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Insurance industry urged to avoid using enumerated grounds of discrimination and genetic testing information for measuring risk

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February 14, 2002

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For immediate publication

Toronto - The Ontario Human Rights Commission today released a report on consultations it conducted on human rights issues in insurance.

In accordance with the Commission's mandate, the objective of the consultation was to promote awareness, understanding and advancement of human rights in the area of insurance and to examine alternatives to current practices by obtaining input from experts and regulators in the insurance industry as well as from consumers. Access to insurance in our society raises significant issues about distributive justice and fairness in the public sphere, issues that have received scant attention in Canada and in Ontario.

Ontario's Human Rights Code permits sound and accepted insurance industry practices that make distinctions using the grounds of age, sex, marital status, same-sex partnership status, family status or disability in order to achieve the legitimate business objective of charging premiums commensurate with risk. At the same time, the Supreme Court of Canada in its decision in Zurich Insurance Co. v. Ontario (Human Rights Comm.) (1992), 16 C.H.R.R. D/255 (S.C.C.) stated that, "the insurance industry must strive to avoid setting premiums based on enumerated grounds".

The Code does not permit any distinctions, whatsoever, on the basis of other grounds such as race, creed or place of origin. Distinctions using age, sex, marital status, same-sex partnership status, family status or disability are only permitted where there are no other effective measures. For these reasons, insurance practices should be scrutinized and the industry must continue to look for alternative ways to assess risk and set premiums.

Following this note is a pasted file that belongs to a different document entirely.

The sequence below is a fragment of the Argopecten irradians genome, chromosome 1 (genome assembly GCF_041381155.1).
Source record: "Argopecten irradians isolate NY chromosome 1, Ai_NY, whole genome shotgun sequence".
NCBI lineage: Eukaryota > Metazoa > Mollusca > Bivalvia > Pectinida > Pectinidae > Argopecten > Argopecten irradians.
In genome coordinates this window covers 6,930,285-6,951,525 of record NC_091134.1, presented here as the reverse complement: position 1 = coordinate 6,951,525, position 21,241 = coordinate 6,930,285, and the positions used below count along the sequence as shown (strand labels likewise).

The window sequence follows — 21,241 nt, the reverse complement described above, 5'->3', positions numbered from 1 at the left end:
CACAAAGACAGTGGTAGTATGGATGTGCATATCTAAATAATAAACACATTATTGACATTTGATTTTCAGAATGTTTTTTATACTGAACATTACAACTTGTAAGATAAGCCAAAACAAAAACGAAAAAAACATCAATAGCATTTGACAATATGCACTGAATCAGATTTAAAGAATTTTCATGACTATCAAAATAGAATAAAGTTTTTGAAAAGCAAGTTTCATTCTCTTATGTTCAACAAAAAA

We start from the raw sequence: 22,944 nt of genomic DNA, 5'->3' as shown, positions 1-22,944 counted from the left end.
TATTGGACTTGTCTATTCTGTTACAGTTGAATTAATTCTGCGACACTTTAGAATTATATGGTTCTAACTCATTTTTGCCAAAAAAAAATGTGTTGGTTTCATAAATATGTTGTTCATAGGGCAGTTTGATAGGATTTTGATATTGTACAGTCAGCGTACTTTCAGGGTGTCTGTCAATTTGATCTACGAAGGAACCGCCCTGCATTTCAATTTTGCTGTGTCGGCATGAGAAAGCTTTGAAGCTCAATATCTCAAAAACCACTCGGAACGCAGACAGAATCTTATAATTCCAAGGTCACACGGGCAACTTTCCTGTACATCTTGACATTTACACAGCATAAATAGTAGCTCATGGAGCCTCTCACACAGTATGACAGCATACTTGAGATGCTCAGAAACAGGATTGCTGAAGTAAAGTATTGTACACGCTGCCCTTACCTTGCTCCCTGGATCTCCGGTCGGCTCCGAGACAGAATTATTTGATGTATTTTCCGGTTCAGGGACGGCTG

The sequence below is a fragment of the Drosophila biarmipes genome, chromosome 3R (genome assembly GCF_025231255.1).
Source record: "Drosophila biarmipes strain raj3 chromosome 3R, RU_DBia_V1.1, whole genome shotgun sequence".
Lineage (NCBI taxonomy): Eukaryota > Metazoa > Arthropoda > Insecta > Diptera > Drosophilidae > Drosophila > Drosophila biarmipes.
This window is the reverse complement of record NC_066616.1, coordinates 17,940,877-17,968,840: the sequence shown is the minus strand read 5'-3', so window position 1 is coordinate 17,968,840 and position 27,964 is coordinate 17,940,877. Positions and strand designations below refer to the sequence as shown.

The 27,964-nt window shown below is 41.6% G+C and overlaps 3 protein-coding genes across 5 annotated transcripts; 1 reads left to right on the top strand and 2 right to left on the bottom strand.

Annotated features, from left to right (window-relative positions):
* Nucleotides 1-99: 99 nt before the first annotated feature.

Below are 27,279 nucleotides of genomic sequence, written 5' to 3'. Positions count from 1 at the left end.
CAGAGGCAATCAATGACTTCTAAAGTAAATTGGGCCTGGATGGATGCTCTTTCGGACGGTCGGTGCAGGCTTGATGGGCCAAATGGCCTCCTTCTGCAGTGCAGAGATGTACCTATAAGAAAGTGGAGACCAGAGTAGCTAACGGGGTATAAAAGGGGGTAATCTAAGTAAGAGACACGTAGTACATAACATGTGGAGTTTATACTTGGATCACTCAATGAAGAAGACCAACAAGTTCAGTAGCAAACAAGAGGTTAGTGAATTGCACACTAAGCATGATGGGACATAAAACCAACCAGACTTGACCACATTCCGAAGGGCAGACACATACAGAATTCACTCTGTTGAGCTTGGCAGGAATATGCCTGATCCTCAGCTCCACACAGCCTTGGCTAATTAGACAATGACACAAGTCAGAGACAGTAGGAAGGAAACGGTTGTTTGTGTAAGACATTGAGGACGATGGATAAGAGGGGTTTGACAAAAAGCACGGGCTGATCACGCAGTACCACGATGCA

Chief Commissioner Keith Norton stated that, "It is time to give serious consideration to human rights issues in insurance." He further added that, "In particular, genetic testing and related information should not be used to deny insurance or invoke exclusionary periods on the basis of a "pre-existing condition". Rather, what should be taken into account is a person's current abilities or the situation's current risks, not disabilities or risks which may arise in the future.

The Commission was encouraged by the positive contribution of participants during the consultation and looks forward to continuing this constructive dialogue between industry, consumer and regulatory representatives. The Report is available on the Commission Web site.

By way of background, the Commission released a discussion paper on insurance issues in 1999 to initiate its consultation with industry stakeholders.

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François Larsen